But sometimes I look at her, and I have to wonder, what makes her so great. She’s awfully pretty but I’ve never really cared for these things. Just ask my sisters – they’ll tell you that my type is “not hot”. And I write, or type, quite a bit in my day-to-day, and it’s not uncommon for me to pull up Excel and spin some quick-and-dirty pivot tables on the fly. The iPad, she’s terrible at both long-form writing and data analysis. And its compatibility with my workflow tools (e.g. Microsoft Office, PC software) is limited, whatever opinion you might have of those tools. In truth, my laptop is in many ways a better long-term relationship fit. Both are screens but my laptop also has the extra benefit of a keyboard… so, it’s net better, right? And yet I keep getting lured back to my seductive iPad.
People will say it’s the apps. And it’s true, there are apps that are either better designed for the iPad or only available on that platform. But I only use a handful of apps on a regular basis and, in many cases, the functionality of the website is more robust than the app.
And so I come to the inevitable conclusion that the main appeal of the iPad, for me, is in the “instant-on.”
Over the years, I’ve complained infrequently but vociferously to friends, “I don’t understand why, with all the technological advances we’ve made, someone can’t just make a laptop that never crashes and turns on instantly.” And it turns out that Apple, in tackling some very sophisticated design challenges and creating an astounding ecosystem of software and hardware, also managed to solve some very basic mainstream needs that are not at all novel but have never been solved for the mass audience. (Almost) never crashes. Turns (everything) on instantly.
Those basic mainstream needs have become increasingly cogent. Time is becoming the scarce commodity. People have busier schedules, attention is at a premium, and time is currency. Assuming that we need a computing device and the substitute is a laptop, an investment in an iPad pays us back in our own time in myriad ways: (1) Not having to pull out the device from a laptop bag and sit down to use it; (2) Not having to flip open a laptop lid; (3) Not having to wait to boot up; (4) Reducing “search” for regularly used applications and websites; and (5) Near instant access to those same applications and websites. When I say "instant-on", I mean all these things, from the ease of finding the icon to pressing it and finding immediate responsiveness to the actual turning on of the hardware itself.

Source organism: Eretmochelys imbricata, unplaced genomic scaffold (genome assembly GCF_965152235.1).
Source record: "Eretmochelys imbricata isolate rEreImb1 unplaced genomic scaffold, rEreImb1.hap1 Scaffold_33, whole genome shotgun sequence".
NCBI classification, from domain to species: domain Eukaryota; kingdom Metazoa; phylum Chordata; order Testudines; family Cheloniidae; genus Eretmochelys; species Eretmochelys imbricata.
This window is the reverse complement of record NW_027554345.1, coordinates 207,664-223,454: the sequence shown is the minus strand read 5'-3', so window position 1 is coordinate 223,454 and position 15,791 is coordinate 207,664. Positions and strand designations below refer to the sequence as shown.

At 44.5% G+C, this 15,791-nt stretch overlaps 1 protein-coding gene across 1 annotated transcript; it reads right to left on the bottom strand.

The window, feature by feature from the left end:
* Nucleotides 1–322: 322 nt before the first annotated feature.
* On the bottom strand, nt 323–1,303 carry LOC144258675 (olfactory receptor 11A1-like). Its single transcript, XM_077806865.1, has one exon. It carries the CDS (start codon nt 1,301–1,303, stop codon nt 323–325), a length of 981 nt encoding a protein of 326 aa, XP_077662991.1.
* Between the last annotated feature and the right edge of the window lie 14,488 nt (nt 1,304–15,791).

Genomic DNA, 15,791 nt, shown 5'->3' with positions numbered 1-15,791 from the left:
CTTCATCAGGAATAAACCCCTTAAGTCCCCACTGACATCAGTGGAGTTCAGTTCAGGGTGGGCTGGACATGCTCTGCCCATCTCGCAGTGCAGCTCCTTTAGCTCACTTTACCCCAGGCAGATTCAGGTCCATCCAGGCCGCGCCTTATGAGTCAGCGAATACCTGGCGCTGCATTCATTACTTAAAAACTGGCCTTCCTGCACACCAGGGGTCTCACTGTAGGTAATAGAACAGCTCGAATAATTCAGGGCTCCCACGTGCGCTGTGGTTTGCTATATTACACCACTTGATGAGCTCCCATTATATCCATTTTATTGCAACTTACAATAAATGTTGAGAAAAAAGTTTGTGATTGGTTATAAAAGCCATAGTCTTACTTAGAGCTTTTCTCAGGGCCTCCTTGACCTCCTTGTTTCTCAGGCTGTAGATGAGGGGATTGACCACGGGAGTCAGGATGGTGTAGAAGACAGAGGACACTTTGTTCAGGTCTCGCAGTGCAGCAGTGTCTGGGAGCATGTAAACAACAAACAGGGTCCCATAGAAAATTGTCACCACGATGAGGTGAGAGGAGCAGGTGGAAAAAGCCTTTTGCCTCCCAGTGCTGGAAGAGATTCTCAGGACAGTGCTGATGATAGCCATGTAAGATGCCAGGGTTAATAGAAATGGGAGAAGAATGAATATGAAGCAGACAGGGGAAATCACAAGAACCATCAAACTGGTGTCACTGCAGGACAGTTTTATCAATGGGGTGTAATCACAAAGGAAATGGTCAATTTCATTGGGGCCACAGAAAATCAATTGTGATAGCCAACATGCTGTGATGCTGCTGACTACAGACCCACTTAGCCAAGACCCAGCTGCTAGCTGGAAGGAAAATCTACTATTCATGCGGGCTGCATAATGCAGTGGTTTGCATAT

But in my head, I have to wonder why these problems couldn’t be solved for the laptop form factor. I mean, there are laptops with touchscreens. The main substantive difference between the two form factors is the addition (or subtraction) of a keyboard, right? A pantheon of Apple fanboys just gasped at the blasphemy, I know. But you have to understand that I drive a Honda Civic, I fly Southwest, and consider virtually every luxury brand to be fundamentally over-priced for my needs. Gorilla glass and Liquidmetal don't make a substantive difference in my everyday experience.
And if the only substantive difference is the keyboard, is there any reason why instant-on couldn’t be solved for the laptop? I think the answer is that it will be. It’s only a matter of time before the laptop and tablet (and maybe even phone) converge in the mass market, and people will own exactly one workflow device and laugh about the crazy olden days when we carried all these separate devices. The average <insert new hybrid device name here> will look not that dissimilar from the tablet today, with a beautifully integrated keyboard that converts as needed, and with the full analytical power and compatibility of a (sharp inhale) PC laptop. Windows 8 will undoubtedly be a player in the delivery of this vision. Every credible professional will have one. That’ll also be the day that we have an answer to the question, “When will corporations buy tablets for all their employees (i.e. not just the salesforce)?” The answer: When they can’t help it.
I can’t wait.